How Shiv Singh taught Vijender Singh to open his eyes and win an Olympic medal

Wary of getting hit on the offence, Vijender Singh found a solution from veteran boxing coach and Dronacharya awardee Shiv Singh.

By Naveen Peter

There’s barely anyone who’s seen Vijender Singh’s rise the way Shiv Singh has.

The veteran coach was with the Indian boxing set up when Vijender Singh impressed on the national stage and broke into the Indian squad.

Though his youthful exuberance helped Vijender Singh standout among the best during his early days at the international stage, the talented boxer from Bhiwani would often be on the receiving end of punishment.

Frustrated with the pain, Vijender Singh chose to approach Shiv Singh to find a way out.

“One day, I sat him down and asked why?” Shiv Singh told the Olympic Channel. “He had no idea. He was trying to figure out why he was getting hit even when he was dominating. But, luckily I did.

“It’s the thing about sitting by the ringside. You watch the bout from a different point of view. You pick up these things.

“I told him, ‘because you close your eyes every time you go in.’ He refused to believe me,” Shiv Singh, who became a Dronacharya awardee earlier this year, said before breaking into a laugh.

Boxing coach Shiv Singh (centre) was conferred the Dronacharya Award (Lifetime) this year. Photo: BFI

Shiv Singh’s insight

While the coach didn’t force his opinion on the then young Vijender Singh then, he was present ringside when the Indian boxer returned for training the next day.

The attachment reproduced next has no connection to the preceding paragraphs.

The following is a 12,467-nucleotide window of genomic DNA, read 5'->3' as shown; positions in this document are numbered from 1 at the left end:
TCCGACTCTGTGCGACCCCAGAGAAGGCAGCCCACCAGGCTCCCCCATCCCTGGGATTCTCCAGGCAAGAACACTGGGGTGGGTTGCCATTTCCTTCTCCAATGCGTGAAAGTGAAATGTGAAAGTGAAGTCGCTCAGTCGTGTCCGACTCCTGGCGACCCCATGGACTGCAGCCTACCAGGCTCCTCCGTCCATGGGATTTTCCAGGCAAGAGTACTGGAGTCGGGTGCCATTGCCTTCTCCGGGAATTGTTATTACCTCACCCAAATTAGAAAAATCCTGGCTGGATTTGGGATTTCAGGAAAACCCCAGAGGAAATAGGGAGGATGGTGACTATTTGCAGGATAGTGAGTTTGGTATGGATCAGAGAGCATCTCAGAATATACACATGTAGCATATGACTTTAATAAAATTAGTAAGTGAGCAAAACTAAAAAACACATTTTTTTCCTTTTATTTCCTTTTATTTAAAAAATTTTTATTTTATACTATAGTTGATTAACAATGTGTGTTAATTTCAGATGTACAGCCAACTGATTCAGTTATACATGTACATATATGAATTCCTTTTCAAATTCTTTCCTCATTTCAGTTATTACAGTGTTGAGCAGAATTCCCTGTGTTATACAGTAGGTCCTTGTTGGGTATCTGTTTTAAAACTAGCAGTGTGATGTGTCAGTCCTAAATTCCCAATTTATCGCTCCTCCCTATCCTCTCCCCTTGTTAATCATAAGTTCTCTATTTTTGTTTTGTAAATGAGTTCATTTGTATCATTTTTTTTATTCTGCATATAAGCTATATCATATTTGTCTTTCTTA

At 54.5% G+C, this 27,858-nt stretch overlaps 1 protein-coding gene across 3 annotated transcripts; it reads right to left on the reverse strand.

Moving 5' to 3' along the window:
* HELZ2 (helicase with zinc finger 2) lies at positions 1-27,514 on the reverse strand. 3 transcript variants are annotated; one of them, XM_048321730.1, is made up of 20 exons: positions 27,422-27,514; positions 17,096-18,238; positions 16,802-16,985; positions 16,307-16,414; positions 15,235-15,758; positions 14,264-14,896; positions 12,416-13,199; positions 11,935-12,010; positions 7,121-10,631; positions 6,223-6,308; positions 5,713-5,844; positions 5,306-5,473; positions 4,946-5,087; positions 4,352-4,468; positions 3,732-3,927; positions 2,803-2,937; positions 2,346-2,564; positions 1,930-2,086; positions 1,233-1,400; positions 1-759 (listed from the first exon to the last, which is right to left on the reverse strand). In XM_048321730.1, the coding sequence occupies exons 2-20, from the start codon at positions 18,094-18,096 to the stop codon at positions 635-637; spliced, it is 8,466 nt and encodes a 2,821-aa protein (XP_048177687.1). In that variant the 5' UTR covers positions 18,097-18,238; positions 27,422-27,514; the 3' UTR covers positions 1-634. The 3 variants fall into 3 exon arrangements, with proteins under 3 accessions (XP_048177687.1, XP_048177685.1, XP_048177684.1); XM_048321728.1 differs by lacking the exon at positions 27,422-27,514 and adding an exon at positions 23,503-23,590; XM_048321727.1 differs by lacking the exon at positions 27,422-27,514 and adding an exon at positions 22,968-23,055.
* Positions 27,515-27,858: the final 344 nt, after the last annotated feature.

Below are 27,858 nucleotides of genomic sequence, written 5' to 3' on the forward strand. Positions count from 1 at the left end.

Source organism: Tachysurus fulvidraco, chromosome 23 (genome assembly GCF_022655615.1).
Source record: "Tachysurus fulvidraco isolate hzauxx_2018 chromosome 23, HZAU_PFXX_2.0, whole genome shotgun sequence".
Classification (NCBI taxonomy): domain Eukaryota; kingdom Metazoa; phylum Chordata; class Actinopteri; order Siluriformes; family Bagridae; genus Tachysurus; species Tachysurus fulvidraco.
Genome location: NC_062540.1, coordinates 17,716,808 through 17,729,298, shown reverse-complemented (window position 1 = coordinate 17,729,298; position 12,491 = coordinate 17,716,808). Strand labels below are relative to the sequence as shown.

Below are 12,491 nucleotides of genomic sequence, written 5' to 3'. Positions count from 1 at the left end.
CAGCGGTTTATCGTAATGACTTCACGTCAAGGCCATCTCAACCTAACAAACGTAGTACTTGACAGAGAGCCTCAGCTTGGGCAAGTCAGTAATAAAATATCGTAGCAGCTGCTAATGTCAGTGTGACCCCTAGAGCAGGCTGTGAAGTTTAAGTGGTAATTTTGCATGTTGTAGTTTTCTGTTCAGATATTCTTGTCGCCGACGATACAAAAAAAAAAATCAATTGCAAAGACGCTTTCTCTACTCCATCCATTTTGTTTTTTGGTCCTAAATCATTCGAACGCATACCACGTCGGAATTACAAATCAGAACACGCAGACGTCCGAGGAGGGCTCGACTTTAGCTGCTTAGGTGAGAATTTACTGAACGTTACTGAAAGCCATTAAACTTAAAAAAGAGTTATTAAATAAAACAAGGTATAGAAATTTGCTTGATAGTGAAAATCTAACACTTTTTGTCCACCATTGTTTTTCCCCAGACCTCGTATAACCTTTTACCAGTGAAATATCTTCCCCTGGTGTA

“Next time he was in the ring sparring, I stopped him mid-way and asked him to observe his movements. Whenever he would lean in, his eyes would close. That let the opponent land the punch. That’s when he realised,” Shiv Singh said.

“Now, we knew that there was a gap to be filled. I helped with some suggestions and asked him to go on the back foot every time he felt he would get hit.”

Shiv Singh had realised the issue and found a way to help Vijender Singh - who went on to become an Olympic medallist - negate the punch. But he didn’t stop there.

“There’s no ‘one-size-fits-all’ in boxing. You need to alter and find ways for each of them,” Shiv Singh noted.

“I told him that the process would take time and cannot yield results immediately. But if this technique didn’t work, I had a Plan B as well. We could try to duck after (throwing) the second punch and get out of the way.

“Looks like he mastered that skill,” Shiv Singh pointed out.